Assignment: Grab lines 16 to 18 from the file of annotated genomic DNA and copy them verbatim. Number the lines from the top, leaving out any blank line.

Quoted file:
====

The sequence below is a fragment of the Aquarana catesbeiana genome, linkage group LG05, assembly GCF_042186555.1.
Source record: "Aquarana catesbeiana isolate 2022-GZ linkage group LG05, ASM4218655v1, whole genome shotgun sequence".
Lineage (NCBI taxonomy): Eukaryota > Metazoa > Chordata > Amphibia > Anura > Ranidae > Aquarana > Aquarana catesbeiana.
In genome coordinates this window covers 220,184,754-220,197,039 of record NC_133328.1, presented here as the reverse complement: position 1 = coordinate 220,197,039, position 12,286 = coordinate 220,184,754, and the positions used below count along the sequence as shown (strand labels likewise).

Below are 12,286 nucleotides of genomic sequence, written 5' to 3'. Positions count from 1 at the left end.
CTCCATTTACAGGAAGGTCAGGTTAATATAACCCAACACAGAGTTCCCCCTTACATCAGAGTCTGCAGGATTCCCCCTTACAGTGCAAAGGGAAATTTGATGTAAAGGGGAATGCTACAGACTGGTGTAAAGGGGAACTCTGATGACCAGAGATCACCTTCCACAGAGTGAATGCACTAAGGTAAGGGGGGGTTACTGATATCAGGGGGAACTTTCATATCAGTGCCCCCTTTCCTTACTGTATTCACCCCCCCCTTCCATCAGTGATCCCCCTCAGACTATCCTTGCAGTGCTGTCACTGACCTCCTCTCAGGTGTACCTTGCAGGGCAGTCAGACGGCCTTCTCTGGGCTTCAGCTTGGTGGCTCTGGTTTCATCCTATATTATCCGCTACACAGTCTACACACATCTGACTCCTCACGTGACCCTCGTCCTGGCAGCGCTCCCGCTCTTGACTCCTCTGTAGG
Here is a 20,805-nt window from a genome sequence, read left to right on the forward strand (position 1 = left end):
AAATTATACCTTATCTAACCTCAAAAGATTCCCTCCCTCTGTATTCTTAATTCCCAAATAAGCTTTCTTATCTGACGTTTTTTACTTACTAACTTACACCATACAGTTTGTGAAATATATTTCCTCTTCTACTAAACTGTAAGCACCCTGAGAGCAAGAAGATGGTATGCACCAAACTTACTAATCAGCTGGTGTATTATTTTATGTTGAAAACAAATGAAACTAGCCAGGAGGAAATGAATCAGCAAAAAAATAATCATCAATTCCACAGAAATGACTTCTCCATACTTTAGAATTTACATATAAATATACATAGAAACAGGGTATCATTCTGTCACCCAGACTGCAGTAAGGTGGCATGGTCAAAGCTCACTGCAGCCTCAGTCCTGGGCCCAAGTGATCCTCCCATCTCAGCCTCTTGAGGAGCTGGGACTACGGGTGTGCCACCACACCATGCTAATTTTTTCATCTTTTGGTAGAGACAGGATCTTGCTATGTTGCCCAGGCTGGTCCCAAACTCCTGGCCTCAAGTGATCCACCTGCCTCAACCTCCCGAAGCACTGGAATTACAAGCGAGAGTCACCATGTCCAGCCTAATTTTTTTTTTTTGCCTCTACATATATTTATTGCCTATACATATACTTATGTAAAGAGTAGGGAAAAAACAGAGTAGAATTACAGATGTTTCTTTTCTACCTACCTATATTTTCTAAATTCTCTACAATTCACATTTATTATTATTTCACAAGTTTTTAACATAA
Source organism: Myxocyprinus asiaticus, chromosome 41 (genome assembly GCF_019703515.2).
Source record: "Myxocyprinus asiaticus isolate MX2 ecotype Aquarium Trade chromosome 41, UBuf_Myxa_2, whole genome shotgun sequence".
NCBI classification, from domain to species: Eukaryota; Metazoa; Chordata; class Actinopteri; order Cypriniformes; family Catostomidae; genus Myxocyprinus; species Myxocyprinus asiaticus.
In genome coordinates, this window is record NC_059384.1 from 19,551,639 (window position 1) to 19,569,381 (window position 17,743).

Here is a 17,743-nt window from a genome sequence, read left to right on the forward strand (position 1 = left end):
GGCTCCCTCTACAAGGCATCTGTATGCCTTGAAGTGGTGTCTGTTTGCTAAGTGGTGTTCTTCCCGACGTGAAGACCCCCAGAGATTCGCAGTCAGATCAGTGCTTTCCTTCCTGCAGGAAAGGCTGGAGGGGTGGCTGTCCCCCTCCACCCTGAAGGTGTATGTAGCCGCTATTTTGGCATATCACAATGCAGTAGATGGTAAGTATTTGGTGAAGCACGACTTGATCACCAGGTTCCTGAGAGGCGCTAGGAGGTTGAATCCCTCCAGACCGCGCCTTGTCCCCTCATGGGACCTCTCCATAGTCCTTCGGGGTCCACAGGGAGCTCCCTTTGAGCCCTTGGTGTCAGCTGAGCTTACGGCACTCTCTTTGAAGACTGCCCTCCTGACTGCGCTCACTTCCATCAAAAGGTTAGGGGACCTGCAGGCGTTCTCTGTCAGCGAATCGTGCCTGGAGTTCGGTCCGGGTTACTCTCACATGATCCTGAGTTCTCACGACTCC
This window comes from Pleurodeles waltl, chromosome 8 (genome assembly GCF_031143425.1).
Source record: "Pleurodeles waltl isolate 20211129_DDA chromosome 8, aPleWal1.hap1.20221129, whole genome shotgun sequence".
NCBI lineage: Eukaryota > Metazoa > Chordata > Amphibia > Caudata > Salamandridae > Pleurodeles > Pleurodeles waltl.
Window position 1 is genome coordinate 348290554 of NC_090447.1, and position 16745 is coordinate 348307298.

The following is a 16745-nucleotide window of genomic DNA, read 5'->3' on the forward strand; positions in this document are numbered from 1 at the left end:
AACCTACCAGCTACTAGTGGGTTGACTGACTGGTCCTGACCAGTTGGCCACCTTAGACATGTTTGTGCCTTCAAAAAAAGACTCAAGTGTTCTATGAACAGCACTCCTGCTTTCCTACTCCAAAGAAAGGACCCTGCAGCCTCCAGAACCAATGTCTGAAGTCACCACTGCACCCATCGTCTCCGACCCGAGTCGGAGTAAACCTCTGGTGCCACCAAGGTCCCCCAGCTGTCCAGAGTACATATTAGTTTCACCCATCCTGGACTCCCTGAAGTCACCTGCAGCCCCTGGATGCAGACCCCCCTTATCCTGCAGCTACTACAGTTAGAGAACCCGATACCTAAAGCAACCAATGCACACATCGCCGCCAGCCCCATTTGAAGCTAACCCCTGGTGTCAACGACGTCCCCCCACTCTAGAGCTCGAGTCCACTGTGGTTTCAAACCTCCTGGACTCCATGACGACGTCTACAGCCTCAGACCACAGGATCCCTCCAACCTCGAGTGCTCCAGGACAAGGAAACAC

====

Source record: "Pleurodeles waltl isolate 20211129_DDA chromosome 8, aPleWal1.hap1.20221129, whole genome shotgun sequence".
NCBI lineage: Eukaryota > Metazoa > Chordata > Amphibia > Caudata > Salamandridae > Pleurodeles > Pleurodeles waltl.
Window position 1 is genome coordinate 348290554 of NC_090447.1, and position 16745 is coordinate 348307298.